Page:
There are a number of key health issues for developing countries, especially in Africa. They include malnutrition, HIV/AIDS, malaria, tuberculosis and avian flu. This page provides current developments on these issues as well as background.
Vitamin A program deficiency highlights primary care needs Paula Smith-Vanderslice Hunger Notes November 26, 2010 See full report
World hunger dips, but not by much IRIN News September 14, 2010
HIV infection, leading to AIDS, is a major world problem, especially in Africa. In addressing the problem of HIV infection, there have been major concerns.
The first major concern is that African people and governments have been unable to afford the level of care available in the United States and other developed countries, where (expensive) anti-retroviral therapy has not cured HIV/AIDS, but has permitted substantially longer life for those infected. In the last several years this has been partially addressed by two major developments. First is a significant increase in developed country assistance. The second is the (partial) resolution of international property rights disputes over anti-retroviral (ARV) drugs, which has permitted a substantial reduction in the cost of ARV drugs supplied in developing countries.
The second major concern is the persistence of behavior patterns that permit HIV infection. The three principal ways of HIV infection are by sexual contact, though blood transmission (by drug users sharing the same needle, and by medical procedures, especially blood transfusion, not adopting proper safeguards) and by mother to child transmission. Sexual contact is the major means of HIV infection, with mother to child transmission a consequence of sexual contact. HIV testing will alert HIV-positive people that they are HIV positive, and ideally they will take measures to protect their sexual partners against infection, and to not have children or to take measures to reduce the possibility of HIV infection in the newborn.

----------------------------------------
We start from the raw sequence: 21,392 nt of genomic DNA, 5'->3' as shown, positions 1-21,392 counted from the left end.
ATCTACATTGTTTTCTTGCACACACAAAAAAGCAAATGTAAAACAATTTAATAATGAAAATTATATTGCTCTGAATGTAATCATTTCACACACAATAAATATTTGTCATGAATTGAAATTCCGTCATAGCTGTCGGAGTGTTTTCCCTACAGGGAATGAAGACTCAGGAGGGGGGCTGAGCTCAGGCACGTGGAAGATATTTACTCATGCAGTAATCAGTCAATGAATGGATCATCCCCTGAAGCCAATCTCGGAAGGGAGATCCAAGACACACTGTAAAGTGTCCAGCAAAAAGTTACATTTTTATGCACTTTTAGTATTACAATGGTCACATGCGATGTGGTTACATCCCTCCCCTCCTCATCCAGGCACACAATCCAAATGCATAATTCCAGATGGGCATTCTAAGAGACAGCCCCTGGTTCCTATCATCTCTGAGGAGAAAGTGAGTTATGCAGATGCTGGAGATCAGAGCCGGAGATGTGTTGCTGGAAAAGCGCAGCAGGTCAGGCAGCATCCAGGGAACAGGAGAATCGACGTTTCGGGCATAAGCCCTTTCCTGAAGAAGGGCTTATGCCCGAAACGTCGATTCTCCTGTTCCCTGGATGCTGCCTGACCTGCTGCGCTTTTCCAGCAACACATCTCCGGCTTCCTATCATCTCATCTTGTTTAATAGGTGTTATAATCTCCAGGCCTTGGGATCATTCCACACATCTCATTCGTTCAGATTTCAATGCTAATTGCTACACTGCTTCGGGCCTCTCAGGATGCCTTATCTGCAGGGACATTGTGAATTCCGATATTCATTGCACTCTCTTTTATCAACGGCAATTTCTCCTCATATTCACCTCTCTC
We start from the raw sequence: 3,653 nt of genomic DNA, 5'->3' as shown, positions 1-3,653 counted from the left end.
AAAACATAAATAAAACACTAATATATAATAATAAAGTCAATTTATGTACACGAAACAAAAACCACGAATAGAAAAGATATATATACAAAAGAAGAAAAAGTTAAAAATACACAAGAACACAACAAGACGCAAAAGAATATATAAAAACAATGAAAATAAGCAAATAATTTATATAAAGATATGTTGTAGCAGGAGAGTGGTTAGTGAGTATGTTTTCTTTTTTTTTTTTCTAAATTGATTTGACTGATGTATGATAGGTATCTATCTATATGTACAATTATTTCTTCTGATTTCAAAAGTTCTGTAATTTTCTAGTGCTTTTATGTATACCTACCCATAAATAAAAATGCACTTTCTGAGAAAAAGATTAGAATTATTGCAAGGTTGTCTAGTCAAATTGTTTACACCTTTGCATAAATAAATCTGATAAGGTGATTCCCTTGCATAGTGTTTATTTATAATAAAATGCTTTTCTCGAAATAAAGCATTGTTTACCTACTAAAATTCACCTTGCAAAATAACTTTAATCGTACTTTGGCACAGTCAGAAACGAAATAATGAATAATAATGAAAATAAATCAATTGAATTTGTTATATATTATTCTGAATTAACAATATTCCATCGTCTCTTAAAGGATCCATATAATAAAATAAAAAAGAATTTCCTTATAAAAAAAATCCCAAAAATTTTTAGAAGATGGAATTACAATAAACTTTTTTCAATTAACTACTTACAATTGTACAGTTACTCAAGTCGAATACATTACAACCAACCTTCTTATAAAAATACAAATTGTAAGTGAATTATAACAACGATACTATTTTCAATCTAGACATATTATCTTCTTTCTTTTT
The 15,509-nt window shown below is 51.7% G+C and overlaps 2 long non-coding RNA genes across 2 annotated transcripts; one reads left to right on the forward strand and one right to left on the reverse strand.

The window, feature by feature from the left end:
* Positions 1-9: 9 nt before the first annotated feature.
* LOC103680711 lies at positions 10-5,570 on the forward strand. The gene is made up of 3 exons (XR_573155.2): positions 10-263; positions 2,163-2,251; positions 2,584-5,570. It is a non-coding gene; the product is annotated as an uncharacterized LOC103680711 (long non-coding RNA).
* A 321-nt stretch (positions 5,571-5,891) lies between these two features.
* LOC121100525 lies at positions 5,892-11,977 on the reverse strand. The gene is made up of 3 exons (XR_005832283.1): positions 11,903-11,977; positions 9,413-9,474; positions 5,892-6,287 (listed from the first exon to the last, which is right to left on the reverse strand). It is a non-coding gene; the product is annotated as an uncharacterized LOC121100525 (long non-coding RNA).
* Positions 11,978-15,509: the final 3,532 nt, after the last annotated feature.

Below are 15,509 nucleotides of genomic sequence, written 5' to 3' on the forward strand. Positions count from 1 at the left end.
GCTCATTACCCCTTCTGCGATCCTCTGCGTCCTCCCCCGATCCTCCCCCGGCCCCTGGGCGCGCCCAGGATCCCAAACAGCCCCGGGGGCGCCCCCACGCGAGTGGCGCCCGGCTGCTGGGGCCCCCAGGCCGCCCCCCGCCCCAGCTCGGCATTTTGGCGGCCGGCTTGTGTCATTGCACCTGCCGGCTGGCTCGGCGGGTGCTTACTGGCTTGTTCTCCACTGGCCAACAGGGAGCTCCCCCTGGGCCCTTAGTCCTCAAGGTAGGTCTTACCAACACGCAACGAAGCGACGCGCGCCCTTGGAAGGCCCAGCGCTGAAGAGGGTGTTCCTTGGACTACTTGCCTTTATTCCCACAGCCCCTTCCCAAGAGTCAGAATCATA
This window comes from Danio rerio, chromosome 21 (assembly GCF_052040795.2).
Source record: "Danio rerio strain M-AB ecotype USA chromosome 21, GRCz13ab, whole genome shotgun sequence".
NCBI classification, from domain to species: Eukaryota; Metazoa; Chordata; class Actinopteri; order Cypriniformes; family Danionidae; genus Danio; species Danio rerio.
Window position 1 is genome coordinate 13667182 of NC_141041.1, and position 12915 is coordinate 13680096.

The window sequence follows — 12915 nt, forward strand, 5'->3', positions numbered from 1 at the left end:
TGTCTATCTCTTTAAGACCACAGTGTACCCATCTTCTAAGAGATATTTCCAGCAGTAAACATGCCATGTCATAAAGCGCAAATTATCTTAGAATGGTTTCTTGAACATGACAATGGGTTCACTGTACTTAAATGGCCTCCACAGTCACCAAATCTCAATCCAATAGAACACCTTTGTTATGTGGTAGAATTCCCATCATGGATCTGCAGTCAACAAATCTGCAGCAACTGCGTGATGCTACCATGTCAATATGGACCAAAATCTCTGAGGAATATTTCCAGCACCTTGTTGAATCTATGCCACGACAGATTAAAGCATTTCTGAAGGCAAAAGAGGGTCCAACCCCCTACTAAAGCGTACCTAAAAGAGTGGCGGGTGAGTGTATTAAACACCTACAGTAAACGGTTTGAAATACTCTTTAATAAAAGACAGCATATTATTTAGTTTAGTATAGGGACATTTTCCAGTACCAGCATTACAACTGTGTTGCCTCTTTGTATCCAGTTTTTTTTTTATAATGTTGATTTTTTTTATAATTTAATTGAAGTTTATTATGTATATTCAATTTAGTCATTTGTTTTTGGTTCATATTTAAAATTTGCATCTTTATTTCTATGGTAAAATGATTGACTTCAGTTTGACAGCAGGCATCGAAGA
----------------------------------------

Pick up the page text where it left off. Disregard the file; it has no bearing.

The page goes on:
Global prevalence of HIV 2009
Grey: No data or <.1% .Light pink: 1% – <.5% .Darker Pink 5% – <1% Darkest pink/very light red: 1% – <5% Red: 5% – <15% >Darkest red15% – 28%
Source: UN AIDS Report 2010 Ch. 2 Epidemic http://www.unaids.org/documents/20101123_GlobalReport_Chap2_em.pdf
UNAIDS reports progress against HIV: New infections have fallen and more people have access to treatment, although two-thirds of those infected still lack access to treatment Thomas H. Maugh II Los Angeles Times November 23, 2010 See full report
Rene Le Berre, 78: Entomologist saved millions of Africans from river blindness Emma Brown Washington Post December 15, 2010 River blindness in Nigeria: photo essay IRIN October 8, 2010 See river blindness Wikipedia and Carter Center More nutrition, health and population stories River blindness in Nigeria: photo essay IRIN October 8, 2010